As the “brainstorming” process gains momentum, it helps to ask executives to look beyond the medium term. If executives only focus on the short- and medium-term they will tend to extrapolate current environment conditions into the future. Asking them to think beyond the medium-term resets their mindset and makes it easier to see what are the major drivers of change, how those drivers may change in 5-10 years and how they can impact the organization.
Issues are ideally listed with a thick marker on separate Post-It Notes and placed on the wall. All the participants should provide input so they feel a sense of ownership. All inputs must be publicly displayed versus being captured on a laptop by a consultant who resembles a squirrel.
Step 2 – Cluster Issues into groups
Once you have listed all these issues, you need to cluster them into two groups.
The one group is what are the predictable things we know will happen. And the other group is what are the uncertainties.
Step 3 – Select top 2 drivers of change
Then we can put aside certainties and we need to determine which uncertainties are highly correlated and can be combined (Post-It Notes stuck to each other and placed on the wall) and which uncertainties are not key drivers of future scenarios (removing Post-It Notes from the main wall to a separate area in case the group wants to go back and reconsider adding back certain variables).
Key independent uncertainties are then prioritized to identify those having the most impact on the business. Specifically, we need to rank independent uncertainties from one that has the biggest impact on organization to the one that has the least impact on organization. So if we come up with 10 independent uncertainties we will list them, one having the biggest impact, two having second biggest impact and so on.
This exercise should help to cut down the number of uncertainties to 3-4, usually because independent variables can be clustered into 3 or 4 groups. And out of top 3-4 we should further prioritize the top 2. And, as stated above, it is a key to make sure such 2 variables are not dependent on each other.
Step 4 – Develop a two-by-two matrix
For those top two independent uncertainties we develop a two-by-two matrix. The base assumption here is that by defining the extreme corners of any given environment one explores the correlation between all relevant uncertainties, recognising that reality will likely be somewhere in the middle. Defining scenarios is not meant to describe the most likely case. It purely explores uncertainty correlation and illuminates the “what might be” to better understand associated risks with any path forward.
As a side note, if, lets say, the four top uncertainties are highly important to consider, we can create additional two-by-two matrixes to depict additional outcomes, but this is usually not necessary as generally key drivers can be prioritized to only two.
Moreover, if the result of scenario planning work is more than 4 scenarios managers tend to just focus on the most important (in their opinion) scenario and ignore other scenarios. Therefore, it is best to prioritize issues to the point that the top two drivers can be selected.
The resultant two-by-two matrix will showcase four scenarios. The most likely scenario should then be selected with a clear understanding of the degree of certainty of such scenario.
Each scenario should be given a catchy name so it can be more easily internalized by executives, such as “All bets are off”, “Sustainable Growth” and “First Frost”. Internalizing scenarios will help executives keep scenarios at the top of their mind, ask better questions and, as a result, better prepare for the future.
Step 5 – Understand each scenario and adjust strategy accordingly in light of scenarios
Each scenario is then analysed to understand what will it take to succeed in such environment.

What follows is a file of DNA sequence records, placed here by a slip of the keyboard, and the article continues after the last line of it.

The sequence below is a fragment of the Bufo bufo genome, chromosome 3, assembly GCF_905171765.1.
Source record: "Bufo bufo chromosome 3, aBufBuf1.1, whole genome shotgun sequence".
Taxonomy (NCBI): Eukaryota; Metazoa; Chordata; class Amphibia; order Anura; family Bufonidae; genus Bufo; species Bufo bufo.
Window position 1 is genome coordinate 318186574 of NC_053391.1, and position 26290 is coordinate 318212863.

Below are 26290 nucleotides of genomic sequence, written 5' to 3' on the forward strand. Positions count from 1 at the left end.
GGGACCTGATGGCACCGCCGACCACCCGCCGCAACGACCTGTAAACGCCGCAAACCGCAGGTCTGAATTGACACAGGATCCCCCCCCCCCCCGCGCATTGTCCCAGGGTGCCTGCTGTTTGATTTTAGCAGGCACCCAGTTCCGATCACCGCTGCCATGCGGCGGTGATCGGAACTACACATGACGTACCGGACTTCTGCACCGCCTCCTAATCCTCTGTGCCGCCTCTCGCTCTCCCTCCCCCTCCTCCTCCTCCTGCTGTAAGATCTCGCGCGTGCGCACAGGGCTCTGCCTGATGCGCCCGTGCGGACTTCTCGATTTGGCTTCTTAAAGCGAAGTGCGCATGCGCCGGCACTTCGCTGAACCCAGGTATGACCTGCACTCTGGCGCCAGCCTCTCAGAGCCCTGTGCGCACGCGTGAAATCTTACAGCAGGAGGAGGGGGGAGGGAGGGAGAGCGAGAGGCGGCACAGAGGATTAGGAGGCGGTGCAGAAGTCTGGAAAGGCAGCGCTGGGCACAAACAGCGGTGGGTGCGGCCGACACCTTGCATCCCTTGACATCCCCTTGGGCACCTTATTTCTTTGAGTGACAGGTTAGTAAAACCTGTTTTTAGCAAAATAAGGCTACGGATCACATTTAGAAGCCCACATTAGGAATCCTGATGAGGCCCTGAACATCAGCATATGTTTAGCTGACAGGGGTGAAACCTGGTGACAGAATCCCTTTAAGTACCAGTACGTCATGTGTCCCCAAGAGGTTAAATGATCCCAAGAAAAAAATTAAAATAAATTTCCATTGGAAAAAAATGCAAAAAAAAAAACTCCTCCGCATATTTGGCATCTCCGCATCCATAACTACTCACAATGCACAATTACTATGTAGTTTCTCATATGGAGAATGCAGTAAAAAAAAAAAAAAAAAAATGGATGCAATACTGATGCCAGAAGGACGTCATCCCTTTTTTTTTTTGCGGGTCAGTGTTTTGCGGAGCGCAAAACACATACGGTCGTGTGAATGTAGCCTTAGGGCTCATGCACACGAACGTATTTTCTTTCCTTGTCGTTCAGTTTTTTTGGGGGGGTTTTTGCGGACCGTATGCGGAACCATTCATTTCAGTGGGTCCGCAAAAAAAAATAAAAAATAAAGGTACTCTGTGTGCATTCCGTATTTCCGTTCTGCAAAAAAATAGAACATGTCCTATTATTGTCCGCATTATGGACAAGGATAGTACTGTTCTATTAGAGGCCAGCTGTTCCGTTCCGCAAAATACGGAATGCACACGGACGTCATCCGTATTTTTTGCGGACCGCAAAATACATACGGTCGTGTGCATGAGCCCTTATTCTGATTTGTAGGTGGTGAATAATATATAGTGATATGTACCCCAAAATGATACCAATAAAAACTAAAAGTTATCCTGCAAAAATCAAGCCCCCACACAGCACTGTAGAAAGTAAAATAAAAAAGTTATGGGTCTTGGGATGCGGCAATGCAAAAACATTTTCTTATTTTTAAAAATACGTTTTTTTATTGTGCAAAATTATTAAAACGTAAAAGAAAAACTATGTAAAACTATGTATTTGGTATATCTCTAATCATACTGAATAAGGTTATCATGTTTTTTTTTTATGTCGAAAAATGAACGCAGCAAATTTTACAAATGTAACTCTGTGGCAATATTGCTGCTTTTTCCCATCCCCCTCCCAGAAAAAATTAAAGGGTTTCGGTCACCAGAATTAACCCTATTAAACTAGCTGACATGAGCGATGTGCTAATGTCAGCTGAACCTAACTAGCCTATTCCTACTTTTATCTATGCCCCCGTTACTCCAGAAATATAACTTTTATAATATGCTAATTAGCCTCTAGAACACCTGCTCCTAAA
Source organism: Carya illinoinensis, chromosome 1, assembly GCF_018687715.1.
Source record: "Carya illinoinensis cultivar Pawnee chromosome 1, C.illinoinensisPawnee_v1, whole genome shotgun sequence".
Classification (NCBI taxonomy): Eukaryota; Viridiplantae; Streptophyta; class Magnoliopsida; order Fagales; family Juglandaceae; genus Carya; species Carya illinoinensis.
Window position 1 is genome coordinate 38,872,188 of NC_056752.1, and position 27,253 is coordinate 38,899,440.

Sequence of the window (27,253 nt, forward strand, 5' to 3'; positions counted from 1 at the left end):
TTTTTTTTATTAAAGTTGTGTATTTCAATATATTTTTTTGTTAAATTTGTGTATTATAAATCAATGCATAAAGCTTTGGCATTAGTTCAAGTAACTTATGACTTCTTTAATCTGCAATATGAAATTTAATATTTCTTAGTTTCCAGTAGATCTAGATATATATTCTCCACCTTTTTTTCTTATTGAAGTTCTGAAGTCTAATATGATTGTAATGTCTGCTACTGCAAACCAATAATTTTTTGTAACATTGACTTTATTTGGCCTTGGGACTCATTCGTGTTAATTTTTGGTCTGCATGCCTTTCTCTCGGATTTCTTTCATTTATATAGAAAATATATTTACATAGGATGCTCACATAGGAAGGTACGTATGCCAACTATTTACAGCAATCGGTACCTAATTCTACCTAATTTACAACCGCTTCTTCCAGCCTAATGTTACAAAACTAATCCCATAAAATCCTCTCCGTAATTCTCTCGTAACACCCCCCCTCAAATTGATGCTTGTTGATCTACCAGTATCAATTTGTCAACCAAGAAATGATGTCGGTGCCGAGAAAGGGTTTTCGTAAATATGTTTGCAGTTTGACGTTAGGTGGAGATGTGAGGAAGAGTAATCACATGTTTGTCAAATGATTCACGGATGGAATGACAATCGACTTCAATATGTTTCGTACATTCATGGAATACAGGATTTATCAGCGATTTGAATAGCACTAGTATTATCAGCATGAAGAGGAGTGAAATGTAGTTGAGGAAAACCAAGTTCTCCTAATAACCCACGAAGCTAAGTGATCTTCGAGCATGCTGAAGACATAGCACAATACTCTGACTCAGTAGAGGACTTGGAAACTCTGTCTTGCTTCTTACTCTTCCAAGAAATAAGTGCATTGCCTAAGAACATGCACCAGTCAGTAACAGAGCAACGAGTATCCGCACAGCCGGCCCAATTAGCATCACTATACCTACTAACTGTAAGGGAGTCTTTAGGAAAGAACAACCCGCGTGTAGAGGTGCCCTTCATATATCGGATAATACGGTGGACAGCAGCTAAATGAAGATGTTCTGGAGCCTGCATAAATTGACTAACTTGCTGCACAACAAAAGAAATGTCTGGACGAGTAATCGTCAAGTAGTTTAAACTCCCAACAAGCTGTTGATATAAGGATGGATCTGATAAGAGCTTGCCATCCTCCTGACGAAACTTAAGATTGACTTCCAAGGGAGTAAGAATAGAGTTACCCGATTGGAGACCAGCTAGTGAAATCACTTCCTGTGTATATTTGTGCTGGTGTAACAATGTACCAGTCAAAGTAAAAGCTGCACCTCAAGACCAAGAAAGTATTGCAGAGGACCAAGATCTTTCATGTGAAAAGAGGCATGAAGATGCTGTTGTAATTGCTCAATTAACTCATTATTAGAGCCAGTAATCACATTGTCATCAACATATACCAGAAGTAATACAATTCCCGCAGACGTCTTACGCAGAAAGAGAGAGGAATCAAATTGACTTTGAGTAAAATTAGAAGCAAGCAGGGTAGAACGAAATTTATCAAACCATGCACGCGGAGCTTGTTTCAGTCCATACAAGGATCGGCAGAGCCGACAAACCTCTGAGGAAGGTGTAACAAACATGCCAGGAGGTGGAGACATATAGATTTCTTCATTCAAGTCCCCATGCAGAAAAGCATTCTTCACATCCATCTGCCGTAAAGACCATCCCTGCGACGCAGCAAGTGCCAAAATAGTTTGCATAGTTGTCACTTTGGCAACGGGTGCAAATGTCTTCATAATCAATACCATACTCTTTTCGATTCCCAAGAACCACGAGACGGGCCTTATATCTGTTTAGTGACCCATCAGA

The two-by-two matrix gives you four scenarios of the future. Scenarios A, B C and D. That is what the market could look like in the future.
Then you need to facilitate a discussion addressing the following types of questions:
- What products and services do we need to offer in each of these four possible future markets?
- What would our pricing strategy be for each of these 4 future possible markets?
- What our channel strategy will look like?
- What sales and marketing will look like?
- What would alliances and acquisitions look like?
- What would our core business be?
- Why would that be our core business?
That is the type of discussion you need to have with the executive team. And this analyses of each scenario should be captured in written form by someone on your team. Again, always in public versus clicking away on a noisy keyboard.
Scenarios can then be used to shape the ongoing strategy of an organization.
Step 6 – Iterate
As mentioned above, scenario planning is an iterative process. While the consulting team can help kickstart the process and run the initial scenario planning analysis, scenario planning exercise should not end at the conclusion of the visioning workshop. Instead the major drivers of change and scenarios generated should be revisited by executives on an ongoing bases to factor in new information and changes in the environment.
An example of using a scenario planning tool in visioning workshops
We are going to pick two uncertainties here for the point of explaining them. Lets assume one uncertainty is market openness and the other one is degree of commoditization of the energy market.
A market can either be highly opened or not open at all. So you get two options for market openness. Markets can also be commoditized or specialized.
Therefore, on one axis you have got market openness, high or low. On the other axis you have degree of commoditization, either commoditized or specialized.
So you can see you have 4 options. Markets can either be very open and commoditized or very open and specialized. Or it could be closed and commoditized and closed and specialized. These are the only 4 options.
For each of those options you then have to figure out what that market looks like and what it means to play in each of those segments. That is the kind of discussion you are having with the client.
You are saying, “If the market is closed and very specialized what kind of skills do we need to play in this market?” So you are basically saying, “What is the winner looks like in this market?” And what you are trying to do here you are trying to determine what is common for these 4 options, because what is common for each of 4 options is the attribute or skill that the client must possess if they are to win in any scenario.